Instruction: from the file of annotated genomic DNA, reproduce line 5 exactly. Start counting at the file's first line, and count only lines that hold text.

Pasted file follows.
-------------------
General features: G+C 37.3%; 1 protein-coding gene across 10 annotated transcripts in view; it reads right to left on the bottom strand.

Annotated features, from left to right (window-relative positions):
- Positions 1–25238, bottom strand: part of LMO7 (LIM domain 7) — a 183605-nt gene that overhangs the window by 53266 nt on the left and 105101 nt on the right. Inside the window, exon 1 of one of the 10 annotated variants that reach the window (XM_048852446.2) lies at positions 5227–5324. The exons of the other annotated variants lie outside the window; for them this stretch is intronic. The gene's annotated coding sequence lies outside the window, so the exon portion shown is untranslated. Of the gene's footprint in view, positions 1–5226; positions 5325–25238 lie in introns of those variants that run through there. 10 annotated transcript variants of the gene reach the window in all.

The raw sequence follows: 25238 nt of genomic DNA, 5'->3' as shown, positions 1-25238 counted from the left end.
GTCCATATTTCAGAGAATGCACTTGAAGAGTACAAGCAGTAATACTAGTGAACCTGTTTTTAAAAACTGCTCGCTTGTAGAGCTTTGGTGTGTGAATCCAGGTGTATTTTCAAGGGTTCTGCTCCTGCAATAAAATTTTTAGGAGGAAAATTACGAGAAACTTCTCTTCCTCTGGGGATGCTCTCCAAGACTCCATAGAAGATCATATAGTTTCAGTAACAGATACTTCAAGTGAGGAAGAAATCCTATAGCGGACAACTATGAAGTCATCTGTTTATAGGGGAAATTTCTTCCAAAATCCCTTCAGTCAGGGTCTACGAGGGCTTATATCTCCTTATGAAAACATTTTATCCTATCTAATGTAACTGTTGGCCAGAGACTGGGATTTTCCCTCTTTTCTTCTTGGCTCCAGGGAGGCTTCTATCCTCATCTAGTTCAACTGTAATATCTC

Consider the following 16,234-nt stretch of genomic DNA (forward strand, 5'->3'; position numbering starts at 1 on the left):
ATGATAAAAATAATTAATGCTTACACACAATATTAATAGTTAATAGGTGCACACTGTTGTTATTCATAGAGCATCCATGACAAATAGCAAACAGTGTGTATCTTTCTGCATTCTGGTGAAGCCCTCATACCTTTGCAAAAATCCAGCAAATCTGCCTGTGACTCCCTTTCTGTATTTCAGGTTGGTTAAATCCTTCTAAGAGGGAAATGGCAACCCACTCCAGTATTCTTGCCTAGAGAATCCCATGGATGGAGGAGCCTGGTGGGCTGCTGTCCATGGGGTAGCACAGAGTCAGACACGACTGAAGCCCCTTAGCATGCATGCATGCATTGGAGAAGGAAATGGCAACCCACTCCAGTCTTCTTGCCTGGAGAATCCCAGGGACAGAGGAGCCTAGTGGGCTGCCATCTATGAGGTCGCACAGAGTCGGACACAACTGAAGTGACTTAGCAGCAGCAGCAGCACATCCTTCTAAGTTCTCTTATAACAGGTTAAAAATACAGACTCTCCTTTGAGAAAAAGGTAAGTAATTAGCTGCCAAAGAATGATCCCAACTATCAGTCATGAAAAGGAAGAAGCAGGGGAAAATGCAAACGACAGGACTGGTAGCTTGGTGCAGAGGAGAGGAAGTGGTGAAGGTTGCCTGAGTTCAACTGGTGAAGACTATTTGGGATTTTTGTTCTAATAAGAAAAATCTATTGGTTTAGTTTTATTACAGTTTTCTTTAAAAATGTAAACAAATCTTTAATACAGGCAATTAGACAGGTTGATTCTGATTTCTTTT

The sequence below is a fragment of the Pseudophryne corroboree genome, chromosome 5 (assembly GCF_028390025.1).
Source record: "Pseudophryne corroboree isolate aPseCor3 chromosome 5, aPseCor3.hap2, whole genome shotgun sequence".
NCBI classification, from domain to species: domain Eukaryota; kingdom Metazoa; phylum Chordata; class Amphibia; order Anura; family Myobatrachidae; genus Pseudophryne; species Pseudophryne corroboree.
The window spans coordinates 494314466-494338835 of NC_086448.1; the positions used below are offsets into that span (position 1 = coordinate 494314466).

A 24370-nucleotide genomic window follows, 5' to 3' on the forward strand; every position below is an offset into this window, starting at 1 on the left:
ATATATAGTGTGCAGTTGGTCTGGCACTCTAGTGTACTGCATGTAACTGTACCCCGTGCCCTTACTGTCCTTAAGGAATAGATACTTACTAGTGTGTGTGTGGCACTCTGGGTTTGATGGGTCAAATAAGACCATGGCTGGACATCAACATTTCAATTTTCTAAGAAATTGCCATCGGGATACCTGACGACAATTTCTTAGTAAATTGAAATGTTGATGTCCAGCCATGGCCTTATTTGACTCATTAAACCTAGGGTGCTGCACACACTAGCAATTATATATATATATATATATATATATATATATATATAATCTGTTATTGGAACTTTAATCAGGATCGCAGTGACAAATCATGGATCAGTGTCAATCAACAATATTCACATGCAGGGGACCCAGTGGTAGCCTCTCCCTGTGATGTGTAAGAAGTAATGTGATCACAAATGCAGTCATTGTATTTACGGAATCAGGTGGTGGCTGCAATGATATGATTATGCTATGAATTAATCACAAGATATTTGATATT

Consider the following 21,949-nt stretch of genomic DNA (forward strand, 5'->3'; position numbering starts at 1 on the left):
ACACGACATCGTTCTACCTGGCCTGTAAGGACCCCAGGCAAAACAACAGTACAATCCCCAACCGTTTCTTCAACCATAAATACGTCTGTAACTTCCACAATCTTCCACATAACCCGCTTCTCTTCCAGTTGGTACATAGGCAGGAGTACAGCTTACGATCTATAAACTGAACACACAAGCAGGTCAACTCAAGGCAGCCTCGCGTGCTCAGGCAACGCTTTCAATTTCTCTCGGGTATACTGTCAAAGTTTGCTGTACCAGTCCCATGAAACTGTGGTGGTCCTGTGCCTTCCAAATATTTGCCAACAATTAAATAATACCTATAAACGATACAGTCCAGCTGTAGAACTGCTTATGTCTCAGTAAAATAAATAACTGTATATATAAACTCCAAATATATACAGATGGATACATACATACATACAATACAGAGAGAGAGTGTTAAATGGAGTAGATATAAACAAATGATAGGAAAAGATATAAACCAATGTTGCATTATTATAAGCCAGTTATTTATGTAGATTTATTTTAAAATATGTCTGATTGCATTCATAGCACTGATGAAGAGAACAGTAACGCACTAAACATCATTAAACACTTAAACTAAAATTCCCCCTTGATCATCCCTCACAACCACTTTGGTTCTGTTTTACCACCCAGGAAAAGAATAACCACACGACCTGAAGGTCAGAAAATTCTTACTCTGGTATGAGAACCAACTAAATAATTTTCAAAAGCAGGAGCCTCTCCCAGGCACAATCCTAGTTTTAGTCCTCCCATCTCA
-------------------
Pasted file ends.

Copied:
GTCCATATTTCAGAGAATGCACTTGAAGAGTACAAGCAGTAATACTAGTGAACCTGTTTTTAAAAACTGCTCGCTTGTAGAGCTTTGGTGTGTGAATCCAGGTGTATTTTCAAGGGTTCTGCTCCTGCAATAAAATTTTTAGGAGGAAAATTACGAGAAACTTCTCTTCCTCTGGGGATGCTCTCCAAGACTCCATAGAAGATCATATAGTTTCAGTAACAGATACTTCAAGTGAGGAAGAAATCCTATAGCGGACAACTATGAAGTCATCTGTTTATAGGGGAAATTTCTTCCAAAATCCCTTCAGTCAGGGTCTACGAGGGCTTATATCTCCTTATGAAAACATTTTATCCTATCTAATGTAACTGTTGGCCAGAGACTGGGATTTTCCCTCTTTTCTTCTTGGCTCCAGGGAGGCTTCTATCCTCATCTAGTTCAACTGTAATATCTC